Mt. Rushmore was on our way from the Badlands to Deadwood, SD. Seeing the monument in person was cool, but for me it paled in comparison to the natural wonder of the Badlands.
Plus, you have to pay to get up close, so Ethan and I just took some pictures from a pretty decent (FREE) vista on our way past the monument:
About 45 minutes later we pulled into Deadwood. Now, for me, this kind of place puts my imagination into overdrive; an historic western gold rush town that once bustled with spirited (greedy) entrepreneurial pioneers looking to make a new life, as well as cowboys, notorious bandits and their posses. Let me take this moment to proudly admit that I am a fan of the former TV series Dr. Quinn, Medicine Woman.
Between my idealistic impressions from this show and the western films I’ve seen, I was expecting Deadwood to look much the same as it did in its 1800s heyday, its history and lore carefully preserved.
Here’s how Deadwood.org describes the place: The entire city of Deadwood is a national historic landmark. Authentic re-creation of turn-of-the-century street lamps light the way through accurately, carefully restored architecture. The famous and infamous have left their marks here. Follow their footsteps as you explore the beauty and history of this one-of-a-kind Wild West town.
That seemed true from the outskirts of town, where we followed signs to the grave of Wild Bill Hickock, the former U.S. Deputy Marshall whom history remembers as one of the Old West’s most prolific pistoleers. Before his murder in a Deadwood saloon in August of 1876, shot from behind by the coward Jack McCall, Wild Bill was apparently a gentleman who despised his legendary reputation as a man-killer.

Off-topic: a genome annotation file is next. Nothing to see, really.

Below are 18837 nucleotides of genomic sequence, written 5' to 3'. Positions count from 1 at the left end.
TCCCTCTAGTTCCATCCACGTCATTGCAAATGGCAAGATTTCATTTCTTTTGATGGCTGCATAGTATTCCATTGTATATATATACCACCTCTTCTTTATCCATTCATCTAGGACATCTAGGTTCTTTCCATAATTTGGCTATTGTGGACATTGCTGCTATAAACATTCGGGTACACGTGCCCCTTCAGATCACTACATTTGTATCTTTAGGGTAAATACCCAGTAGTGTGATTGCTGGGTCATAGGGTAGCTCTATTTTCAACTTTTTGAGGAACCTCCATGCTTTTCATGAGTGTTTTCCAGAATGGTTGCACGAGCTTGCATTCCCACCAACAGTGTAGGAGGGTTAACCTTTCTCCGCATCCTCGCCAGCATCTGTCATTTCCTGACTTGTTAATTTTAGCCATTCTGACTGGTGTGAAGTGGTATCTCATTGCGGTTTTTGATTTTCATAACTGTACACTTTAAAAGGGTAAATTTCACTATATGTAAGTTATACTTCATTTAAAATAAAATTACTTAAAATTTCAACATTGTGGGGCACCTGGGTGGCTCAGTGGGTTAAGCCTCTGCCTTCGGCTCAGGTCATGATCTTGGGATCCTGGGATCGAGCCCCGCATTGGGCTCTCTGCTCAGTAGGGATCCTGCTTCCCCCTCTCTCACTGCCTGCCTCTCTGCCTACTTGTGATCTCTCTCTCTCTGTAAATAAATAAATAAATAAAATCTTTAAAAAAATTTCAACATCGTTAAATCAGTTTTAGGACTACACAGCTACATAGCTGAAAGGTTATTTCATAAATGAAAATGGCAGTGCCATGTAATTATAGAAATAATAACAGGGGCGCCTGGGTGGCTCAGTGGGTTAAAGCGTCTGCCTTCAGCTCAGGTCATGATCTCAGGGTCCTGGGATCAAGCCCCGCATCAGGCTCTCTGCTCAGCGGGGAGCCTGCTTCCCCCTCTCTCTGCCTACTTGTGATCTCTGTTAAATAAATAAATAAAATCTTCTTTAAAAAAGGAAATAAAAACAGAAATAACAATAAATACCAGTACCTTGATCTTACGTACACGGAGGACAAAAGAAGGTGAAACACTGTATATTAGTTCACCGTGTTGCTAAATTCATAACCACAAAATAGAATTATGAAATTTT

In appearance at least, Hickok matched his myth. He was a broad-shouldered, deep-chested, narrow-waisted fellow, over 6 feet tall, with broad features, high cheekbones and forehead, firm chin and aquiline nose. His sensuous-looking mouth was surmounted by a straw-colored moustache, and his auburn hair was worn shoulder length, Plains style. But it was his blue-gray eyes that dominated his features. Normally friendly and expressive, his eyes, old-timers recalled, became hypnotically cold and bored into one when he was angry. Around his waist was a belt that held two ivory-handled Colt Navy revolvers, butts forward, in open-top holsters. Worn in this fashion, his six-shooters could be drawn underhand and spun forward for the Plains or reverse draw, or for a cross-body draw. Either way, the weapons were readily and easily available.
We found Wild Bill’s grave site in the peaceful Mt. Moriah Cemetery, relocated there after rampant growth in Deadwood cramped his original resting place.
Note the near-empty bottle of Jim Beam, surely left here in in homage.
Next to Bill is the grave of Calamity Jane – what a great alias, huh?! Her bio on Cowgirls.com says she was a hard-drinking, gun-slinging, tobacco-chewing loner, considered a saint by Deadwood residents for nursing the ill during the town’s smallpox epidemic. Her dying wish, “Bury me beside Wild Bill, the only man I ever loved.”
This cemetery was so peaceful, a welcome change of pace after being on the road all day. As we strolled through it we came upon a group of 8 small deer.
From here we made our way downtown, and hungry and tired, we headed toward the main drag in search of a late lunch.
Ok, so yes there was one grand-looking hotel, along with a few other historic-looking buildings, but most of the other establishments in Deadwood were smoke-filled casinos! The place looked more like a Disney theme park than a carefully-preserved and restored historic landmark.
But nonetheless, it was pretty cool to stand in the same street where sheriffs ruled and bad guys dueled, and the Old West lived large.
Next stop: Keyhole State Park, Black Hills, Wyoming